The fireworks from Stroud and the Buckeyes offense continued to open the second half. Ohio State guided down the field which led to Stroud, one of the best players in the country, throwing a beautiful, lofty ball 26-yards right into the lap of his receiver in the end zone.

What was already a blowout turned into a nightmare for the Terps in the second half, getting embarrassed by a team at the top of the Big Ten for the second consecutive week. The touchdowns through the air continued to soar as Stroud’s prolific day turned historic.

Stroud was pulled early in the fourth quarter but still tied his career-high in passing touchdowns with five and threw for the second-most passing yards in his young career with 406.

Maryland’s offense had success moving the chains in the first half and getting itself in scoring situations. However, that changed in the second half. The Terps didn’t get on the board in the second half until under a minute to go in the third period.

Tagovailoa found wide receiver Rakim Jarrett, who had been quiet in the game, for a 43-yard touchdown catch-and-run for his lone reception of the day, making the score 56-17.

The fourth period was quiet for both teams until Tagovailoa’s throw with just over three minutes to go in the game bounced off Carriere’s hands and into a Buckeye defender’s hands, who took it all the way for a pick-six. It was Tagovailoa’s second interception of the game in what was the final blow in a lopsided fight.

“I feel very confident still in this team,” Locksley said. “I really like where we are from a culture standpoint.”

Maryland will have an opportunity to reset after two brutal performances as they head into a bye week with half of its season on the other side.

Three things to know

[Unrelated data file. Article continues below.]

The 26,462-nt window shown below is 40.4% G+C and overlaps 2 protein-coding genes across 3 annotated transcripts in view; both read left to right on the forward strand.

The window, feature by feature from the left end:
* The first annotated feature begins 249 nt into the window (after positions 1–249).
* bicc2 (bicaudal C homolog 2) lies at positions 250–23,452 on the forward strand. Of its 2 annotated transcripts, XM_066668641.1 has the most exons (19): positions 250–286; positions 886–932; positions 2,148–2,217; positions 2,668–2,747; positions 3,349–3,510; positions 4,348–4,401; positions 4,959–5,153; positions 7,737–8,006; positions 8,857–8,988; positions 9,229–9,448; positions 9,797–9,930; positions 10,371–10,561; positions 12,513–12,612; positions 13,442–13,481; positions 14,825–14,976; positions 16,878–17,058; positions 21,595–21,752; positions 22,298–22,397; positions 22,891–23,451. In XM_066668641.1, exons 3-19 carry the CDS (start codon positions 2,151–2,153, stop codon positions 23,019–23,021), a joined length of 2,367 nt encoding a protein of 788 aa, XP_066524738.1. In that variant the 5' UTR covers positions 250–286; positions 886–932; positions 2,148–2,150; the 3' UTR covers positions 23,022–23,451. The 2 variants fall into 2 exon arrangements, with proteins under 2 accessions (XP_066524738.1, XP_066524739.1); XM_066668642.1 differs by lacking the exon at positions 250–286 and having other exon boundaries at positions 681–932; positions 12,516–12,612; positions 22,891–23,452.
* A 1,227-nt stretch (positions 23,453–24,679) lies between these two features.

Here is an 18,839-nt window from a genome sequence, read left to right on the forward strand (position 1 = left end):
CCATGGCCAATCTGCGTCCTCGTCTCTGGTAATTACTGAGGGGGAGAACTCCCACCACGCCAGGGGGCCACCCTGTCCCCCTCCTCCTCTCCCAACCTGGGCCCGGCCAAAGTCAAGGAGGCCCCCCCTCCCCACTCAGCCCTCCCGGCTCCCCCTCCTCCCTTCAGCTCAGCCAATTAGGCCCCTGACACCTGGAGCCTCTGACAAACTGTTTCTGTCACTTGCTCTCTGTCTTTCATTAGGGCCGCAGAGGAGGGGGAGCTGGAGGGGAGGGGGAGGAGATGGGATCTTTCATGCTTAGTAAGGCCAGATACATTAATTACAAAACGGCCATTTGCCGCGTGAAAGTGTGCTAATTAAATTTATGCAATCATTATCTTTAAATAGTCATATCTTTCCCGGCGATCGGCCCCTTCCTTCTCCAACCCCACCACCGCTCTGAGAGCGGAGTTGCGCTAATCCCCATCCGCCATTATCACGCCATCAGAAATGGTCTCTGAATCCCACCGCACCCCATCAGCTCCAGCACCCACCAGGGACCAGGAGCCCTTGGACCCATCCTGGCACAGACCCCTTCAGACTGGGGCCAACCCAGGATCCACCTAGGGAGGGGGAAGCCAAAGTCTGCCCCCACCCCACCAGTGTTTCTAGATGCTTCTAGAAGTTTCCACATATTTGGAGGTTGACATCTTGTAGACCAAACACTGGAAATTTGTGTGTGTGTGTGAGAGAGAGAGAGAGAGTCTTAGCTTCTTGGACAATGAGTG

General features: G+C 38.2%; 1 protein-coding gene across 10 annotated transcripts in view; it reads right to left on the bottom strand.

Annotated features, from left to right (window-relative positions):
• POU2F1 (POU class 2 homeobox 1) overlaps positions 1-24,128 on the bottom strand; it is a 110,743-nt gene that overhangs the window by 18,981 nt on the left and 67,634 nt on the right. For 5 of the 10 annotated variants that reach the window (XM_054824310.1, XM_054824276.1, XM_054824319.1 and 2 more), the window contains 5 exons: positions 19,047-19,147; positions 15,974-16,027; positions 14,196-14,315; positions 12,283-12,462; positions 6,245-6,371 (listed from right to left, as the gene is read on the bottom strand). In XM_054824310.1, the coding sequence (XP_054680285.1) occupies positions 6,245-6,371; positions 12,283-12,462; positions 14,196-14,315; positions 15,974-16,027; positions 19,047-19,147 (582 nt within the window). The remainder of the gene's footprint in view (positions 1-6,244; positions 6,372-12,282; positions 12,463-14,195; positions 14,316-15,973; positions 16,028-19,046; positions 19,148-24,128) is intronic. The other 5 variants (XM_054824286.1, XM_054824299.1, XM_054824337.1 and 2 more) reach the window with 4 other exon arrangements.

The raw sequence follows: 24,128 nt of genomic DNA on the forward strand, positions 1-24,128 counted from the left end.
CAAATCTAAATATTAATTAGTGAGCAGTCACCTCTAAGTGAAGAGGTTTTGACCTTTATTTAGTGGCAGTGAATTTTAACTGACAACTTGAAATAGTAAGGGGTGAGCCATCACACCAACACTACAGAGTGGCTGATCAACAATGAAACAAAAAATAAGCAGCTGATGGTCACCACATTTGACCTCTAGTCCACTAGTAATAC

1. The absence of key secondary players was evident. Ohio State already poses a tremendous challenge for any defense as they have the best scoring offense in the Big Ten and fourth in the country. Against a defense with key pieces of its secondary missing, Stroud and the Buckeyes moved the ball at will in the air. Both Jakorian Bennett and Kenny Bennett didn't play on Saturday, which was evident. Ohio State had 598 yards of total offense, 432 of which came in the air. It is the most passing yards and total yards the Terps defense has given up this season. Stroud finished the day on 24-33 passing, with 406 yards, five touchdowns and a 73% completion percentage.

2. Injuries continue to pile on for the Terps. Injuries have been costly for the Terps on both sides of the ball this season. The major blow came last week when Demus went down with a knee injury. This week, it was the same position group a player went down when Jeshaun Jones also injured his knee. Jones has an injury history as he tore his ACL two seasons ago. On the other side of the ball, linebacker Branden Jennings missed his second straight game. In the secondary, Jakorian Bennett and Kenny Bennett both missed Saturday’s game due to injury.

“The bye couldn't have come at a better time for us to try and get healthy and prepare ourselves,” Locksley said.

3. Maryland’s offensive discipline improved from last week. If there is any positive to take away from the collapse in Columbus, it is that Maryland was a much more disciplined football team than it had been in previous weeks. Locksley has been upset about the team’s penalty and turnover issue, all aspects Locksley puts under the discipline umbrella. While the Terps had major problems all over the field on Saturday, they only committed two penalties and turned the ball over twice, both of which were Tagovailoa interceptions.